TDGVA contributed £59.7 billion to the UK economy in 2017; Table 2 shows the value contributed to TDGVA by each of the tourism industries. The main contributor to TDGVA over the year was other consumption products (£23.6 billion), which refers to the proportion of output for non-tourism industries that is accounted for by tourism spend. This includes activities such as non-food shopping or expenditure on personal transport and other activities not included within the tourism industries.

The main tourism industry contributors to TDGVA in 2017 were accommodation services for visitors (£11.2 billion) and food and beverage serving activities (£8.2 billion), contributing 18.8% and 13.7% to TDGVA respectively.

Using a nowcast technique (PDF, 139KB), an estimate of TDGVA can be produced for 2018. Please see the UK-TSA 2017 dataset for these values.

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7. Quality and methodology

The Tourism Satellite Account (TSA) is an extension to a System of National Accounts (SNA). It enables users to gain an understanding of the size and role of tourism-related economic activity, which is usually "hidden" within standard national accounts.

Using an SNA framework to examine tourism is important as, in essence, this allows (through the TSA) for the separation of expenditure of residents and tourists. This facilitates the estimation of main variables such as how much individual industries depend upon tourists and, by extension, how much value-added and employment is supported by tourists.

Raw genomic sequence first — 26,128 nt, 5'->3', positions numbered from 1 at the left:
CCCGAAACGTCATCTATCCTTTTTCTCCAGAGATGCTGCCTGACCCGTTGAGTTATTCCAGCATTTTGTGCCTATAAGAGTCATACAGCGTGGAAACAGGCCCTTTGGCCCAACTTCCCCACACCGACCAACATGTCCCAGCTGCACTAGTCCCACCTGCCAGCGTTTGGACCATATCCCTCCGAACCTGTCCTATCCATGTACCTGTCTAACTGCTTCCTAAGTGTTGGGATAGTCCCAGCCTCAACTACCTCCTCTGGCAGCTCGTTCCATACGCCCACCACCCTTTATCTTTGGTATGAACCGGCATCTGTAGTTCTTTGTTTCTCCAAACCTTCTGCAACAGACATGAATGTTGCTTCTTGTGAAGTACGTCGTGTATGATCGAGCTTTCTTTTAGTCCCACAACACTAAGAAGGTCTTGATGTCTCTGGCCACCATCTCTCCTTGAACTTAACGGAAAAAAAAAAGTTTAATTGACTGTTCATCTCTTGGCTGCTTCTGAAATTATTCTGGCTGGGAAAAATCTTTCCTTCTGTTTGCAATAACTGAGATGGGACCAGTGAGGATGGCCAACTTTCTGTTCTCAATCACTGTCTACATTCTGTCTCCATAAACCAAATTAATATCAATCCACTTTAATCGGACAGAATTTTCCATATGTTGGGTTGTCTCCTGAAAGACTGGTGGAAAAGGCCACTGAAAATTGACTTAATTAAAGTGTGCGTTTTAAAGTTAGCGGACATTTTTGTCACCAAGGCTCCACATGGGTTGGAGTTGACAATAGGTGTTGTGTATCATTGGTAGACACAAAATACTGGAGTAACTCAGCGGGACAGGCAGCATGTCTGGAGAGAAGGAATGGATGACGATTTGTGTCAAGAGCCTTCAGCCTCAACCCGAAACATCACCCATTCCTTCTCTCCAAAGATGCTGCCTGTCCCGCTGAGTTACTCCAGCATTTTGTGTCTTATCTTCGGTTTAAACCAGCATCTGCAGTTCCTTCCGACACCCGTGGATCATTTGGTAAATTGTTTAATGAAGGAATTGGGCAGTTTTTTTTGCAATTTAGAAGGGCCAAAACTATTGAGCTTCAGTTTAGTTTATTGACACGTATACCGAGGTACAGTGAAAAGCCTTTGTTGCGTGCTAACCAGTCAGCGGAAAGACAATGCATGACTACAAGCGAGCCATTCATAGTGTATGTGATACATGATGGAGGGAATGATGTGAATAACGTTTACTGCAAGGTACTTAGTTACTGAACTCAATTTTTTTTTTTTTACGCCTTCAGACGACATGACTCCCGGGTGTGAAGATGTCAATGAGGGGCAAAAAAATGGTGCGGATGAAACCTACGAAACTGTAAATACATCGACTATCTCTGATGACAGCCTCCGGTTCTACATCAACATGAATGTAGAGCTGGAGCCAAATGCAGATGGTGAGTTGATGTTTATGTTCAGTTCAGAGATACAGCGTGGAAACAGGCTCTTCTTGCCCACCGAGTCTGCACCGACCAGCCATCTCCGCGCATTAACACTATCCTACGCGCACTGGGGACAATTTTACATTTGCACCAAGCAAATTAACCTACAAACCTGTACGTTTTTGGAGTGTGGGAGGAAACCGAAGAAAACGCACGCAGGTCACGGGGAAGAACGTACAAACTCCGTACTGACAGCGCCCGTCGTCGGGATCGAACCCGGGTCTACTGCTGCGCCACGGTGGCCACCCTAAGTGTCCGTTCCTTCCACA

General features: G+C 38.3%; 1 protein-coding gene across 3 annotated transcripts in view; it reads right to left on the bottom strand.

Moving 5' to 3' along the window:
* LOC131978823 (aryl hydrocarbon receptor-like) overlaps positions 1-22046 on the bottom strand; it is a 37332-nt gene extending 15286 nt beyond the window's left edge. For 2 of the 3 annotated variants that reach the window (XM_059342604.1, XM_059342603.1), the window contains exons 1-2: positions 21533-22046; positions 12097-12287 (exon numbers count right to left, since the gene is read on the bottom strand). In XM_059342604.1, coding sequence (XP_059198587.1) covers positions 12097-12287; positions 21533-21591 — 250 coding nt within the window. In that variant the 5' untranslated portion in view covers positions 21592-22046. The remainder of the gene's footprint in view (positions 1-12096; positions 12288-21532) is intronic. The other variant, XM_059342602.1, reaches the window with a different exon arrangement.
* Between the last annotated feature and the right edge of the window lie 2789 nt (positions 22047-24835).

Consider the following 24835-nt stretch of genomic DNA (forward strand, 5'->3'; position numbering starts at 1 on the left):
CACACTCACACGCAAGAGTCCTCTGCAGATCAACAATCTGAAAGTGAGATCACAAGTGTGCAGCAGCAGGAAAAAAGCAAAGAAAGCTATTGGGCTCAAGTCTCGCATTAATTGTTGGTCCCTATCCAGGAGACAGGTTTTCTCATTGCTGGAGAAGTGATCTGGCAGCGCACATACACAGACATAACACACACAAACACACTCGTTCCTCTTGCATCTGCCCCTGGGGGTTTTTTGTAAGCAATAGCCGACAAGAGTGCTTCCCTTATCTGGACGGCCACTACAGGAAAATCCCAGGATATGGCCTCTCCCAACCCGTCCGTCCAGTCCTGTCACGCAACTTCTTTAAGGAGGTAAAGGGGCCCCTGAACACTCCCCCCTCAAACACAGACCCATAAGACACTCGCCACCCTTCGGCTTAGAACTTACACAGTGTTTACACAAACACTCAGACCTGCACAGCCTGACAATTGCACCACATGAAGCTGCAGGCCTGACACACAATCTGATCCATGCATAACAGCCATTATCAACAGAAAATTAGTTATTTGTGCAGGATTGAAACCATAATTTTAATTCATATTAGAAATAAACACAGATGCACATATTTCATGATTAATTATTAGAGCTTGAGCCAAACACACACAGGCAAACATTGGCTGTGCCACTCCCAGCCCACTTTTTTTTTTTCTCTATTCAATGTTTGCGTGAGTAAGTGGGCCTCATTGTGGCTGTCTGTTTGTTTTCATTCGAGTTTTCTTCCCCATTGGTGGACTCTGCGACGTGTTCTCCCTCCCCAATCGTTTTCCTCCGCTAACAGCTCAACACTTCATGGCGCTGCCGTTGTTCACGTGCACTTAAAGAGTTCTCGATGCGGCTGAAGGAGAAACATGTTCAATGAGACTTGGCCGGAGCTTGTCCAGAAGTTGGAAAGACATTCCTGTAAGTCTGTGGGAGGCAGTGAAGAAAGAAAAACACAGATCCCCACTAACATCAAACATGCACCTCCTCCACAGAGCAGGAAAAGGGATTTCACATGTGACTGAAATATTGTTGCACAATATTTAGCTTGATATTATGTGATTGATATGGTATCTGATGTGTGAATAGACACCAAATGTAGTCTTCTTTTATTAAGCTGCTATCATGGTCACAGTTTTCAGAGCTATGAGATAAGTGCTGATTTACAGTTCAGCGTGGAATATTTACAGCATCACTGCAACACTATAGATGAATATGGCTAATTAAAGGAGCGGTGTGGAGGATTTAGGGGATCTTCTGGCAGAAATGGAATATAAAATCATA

The TSA is regarded as the central component of an Integrated System of Tourism Statistics (ISTS) and is used as a tool to assess the value of tourism, and to identify gaps in our knowledge of the sector. Furthermore, the TSA can be employed to illuminate linkages between tourism and other parts of the economy within a national accounting framework, for example, with environmental accounts or household consumption expenditure.

The challenge, therefore, is to measure economic activity generated by tourism in such a way that it enables comparisons to be made with other activities taking place in the same reference area. By adding complexity to the existing SNA we can reveal the economic worth of tourism activity.

It follows from this that there is potential for embedding the tourism sector more fully into the national accounts framework through the mechanism of a satellite account.

Further quality and methodology information on strengths, limitations, appropriate uses, and how the data were created is available in the UK Tourism Satellite Account methodology guide: 2017.

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Contact details for this Statistical bulletin

Chloe Gibbs
tourism@ons.gov.uk
Telephone: +44 (0)1633 651988